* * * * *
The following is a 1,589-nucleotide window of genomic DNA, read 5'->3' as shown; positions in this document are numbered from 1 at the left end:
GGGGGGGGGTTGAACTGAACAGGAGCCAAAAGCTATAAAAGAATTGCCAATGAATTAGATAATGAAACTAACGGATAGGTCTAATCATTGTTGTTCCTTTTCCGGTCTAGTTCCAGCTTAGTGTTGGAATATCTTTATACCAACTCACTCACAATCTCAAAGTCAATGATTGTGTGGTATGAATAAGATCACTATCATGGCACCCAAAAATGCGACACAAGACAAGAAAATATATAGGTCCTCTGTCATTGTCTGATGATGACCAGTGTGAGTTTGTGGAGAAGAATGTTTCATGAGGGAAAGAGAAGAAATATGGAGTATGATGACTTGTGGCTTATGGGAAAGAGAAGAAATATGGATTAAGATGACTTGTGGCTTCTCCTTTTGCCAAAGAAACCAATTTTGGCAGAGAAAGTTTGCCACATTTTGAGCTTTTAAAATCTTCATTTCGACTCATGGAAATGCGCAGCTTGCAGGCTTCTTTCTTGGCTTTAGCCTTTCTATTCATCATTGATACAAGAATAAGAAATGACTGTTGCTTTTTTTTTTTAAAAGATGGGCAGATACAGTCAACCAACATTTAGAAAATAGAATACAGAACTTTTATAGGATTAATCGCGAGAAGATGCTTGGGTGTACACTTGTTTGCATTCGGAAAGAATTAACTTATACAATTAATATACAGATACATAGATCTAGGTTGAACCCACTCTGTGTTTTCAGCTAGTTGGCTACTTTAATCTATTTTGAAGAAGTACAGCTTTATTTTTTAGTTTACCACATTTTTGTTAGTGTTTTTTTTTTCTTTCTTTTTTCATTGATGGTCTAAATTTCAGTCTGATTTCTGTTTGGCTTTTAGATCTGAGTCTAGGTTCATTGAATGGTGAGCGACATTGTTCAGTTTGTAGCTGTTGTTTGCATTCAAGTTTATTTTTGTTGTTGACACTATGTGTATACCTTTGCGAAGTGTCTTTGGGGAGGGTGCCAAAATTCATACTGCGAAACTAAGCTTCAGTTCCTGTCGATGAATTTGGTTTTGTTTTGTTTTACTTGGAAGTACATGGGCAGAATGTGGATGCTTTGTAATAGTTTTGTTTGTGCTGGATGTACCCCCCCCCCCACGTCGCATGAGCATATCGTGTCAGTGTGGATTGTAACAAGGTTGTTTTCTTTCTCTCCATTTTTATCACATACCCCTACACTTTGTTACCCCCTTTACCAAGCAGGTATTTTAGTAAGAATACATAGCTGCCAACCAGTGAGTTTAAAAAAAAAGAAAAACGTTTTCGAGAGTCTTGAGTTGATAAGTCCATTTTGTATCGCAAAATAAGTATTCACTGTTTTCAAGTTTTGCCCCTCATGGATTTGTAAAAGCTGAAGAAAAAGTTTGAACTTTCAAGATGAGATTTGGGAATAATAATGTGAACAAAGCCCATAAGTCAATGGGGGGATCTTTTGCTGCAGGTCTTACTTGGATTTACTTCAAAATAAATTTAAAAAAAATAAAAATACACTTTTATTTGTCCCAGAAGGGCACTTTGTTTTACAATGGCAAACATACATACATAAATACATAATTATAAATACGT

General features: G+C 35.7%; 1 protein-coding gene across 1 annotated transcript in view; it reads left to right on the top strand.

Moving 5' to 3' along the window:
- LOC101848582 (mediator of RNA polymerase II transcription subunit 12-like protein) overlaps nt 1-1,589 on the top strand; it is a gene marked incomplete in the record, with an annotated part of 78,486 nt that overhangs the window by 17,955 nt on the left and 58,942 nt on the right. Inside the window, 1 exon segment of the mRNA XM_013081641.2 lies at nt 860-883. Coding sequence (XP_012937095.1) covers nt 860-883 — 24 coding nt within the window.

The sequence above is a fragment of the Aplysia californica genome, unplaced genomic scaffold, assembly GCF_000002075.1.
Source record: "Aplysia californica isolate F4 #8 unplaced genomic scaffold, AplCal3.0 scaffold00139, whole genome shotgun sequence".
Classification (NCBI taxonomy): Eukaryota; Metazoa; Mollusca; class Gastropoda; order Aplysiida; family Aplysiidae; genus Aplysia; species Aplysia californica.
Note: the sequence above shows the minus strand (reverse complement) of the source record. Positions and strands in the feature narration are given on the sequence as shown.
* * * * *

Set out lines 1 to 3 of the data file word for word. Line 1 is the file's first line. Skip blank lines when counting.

The following is a 1,589-nucleotide window of genomic DNA, read 5'->3' as shown; positions in this document are numbered from 1 at the left end:
GGGGGGGGGTTGAACTGAACAGGAGCCAAAAGCTATAAAAGAATTGCCAATGAATTAGATAATGAAACTAACGGATAGGTCTAATCATTGTTGTTCCTTTTCCGGTCTAGTTCCAGCTTAGTGTTGGAATATCTTTATACCAACTCACTCACAATCTCAAAGTCAATGATTGTGTGGTATGAATAAGATCACTATCATGGCACCCAAAAATGCGACACAAGACAAGAAAATATATAGGTCCTCTGTCATTGTCTGATGATGACCAGTGTGAGTTTGTGGAGAAGAATGTTTCATGAGGGAAAGAGAAGAAATATGGAGTATGATGACTTGTGGCTTATGGGAAAGAGAAGAAATATGGATTAAGATGACTTGTGGCTTCTCCTTTTGCCAAAGAAACCAATTTTGGCAGAGAAAGTTTGCCACATTTTGAGCTTTTAAAATCTTCATTTCGACTCATGGAAATGCGCAGCTTGCAGGCTTCTTTCTTGGCTTTAGCCTTTCTATTCATCATTGATACAAGAATAAGAAATGACTGTTGCTTTTTTTTTTTAAAAGATGGGCAGATACAGTCAACCAACATTTAGAAAATAGAATACAGAACTTTTATAGGATTAATCGCGAGAAGATGCTTGGGTGTACACTTGTTTGCATTCGGAAAGAATTAACTTATACAATTAATATACAGATACATAGATCTAGGTTGAACCCACTCTGTGTTTTCAGCTAGTTGGCTACTTTAATCTATTTTGAAGAAGTACAGCTTTATTTTTTAGTTTACCACATTTTTGTTAGTGTTTTTTTTTTCTTTCTTTTTTCATTGATGGTCTAAATTTCAGTCTGATTTCTGTTTGGCTTTTAGATCTGAGTCTAGGTTCATTGAATGGTGAGCGACATTGTTCAGTTTGTAGCTGTTGTTTGCATTCAAGTTTATTTTTGTTGTTGACACTATGTGTATACCTTTGCGAAGTGTCTTTGGGGAGGGTGCCAAAATTCATACTGCGAAACTAAGCTTCAGTTCCTGTCGATGAATTTGGTTTTGTTTTGTTTTACTTGGAAGTACATGGGCAGAATGTGGATGCTTTGTAATAGTTTTGTTTGTGCTGGATGTACCCCCCCCCCCACGTCGCATGAGCATATCGTGTCAGTGTGGATTGTAACAAGGTTGTTTTCTTTCTCTCCATTTTTATCACATACCCCTACACTTTGTTACCCCCTTTACCAAGCAGGTATTTTAGTAAGAATACATAGCTGCCAACCAGTGAGTTTAAAAAAAAAGAAAAACGTTTTCGAGAGTCTTGAGTTGATAAGTCCATTTTGTATCGCAAAATAAGTATTCACTGTTTTCAAGTTTTGCCCCTCATGGATTTGTAAAAGCTGAAGAAAAAGTTTGAACTTTCAAGATGAGATTTGGGAATAATAATGTGAACAAAGCCCATAAGTCAATGGGGGGATCTTTTGCTGCAGGTCTTACTTGGATTTACTTCAAAATAAATTTAAAAAAAATAAAAATACACTTTTATTTGTCCCAGAAGGGCACTTTGTTTTACAATGGCAAACATACATACATAAATACATAATTATAAATACGT

General features: G+C 35.7%; 1 protein-coding gene across 1 annotated transcript in view; it reads left to right on the top strand.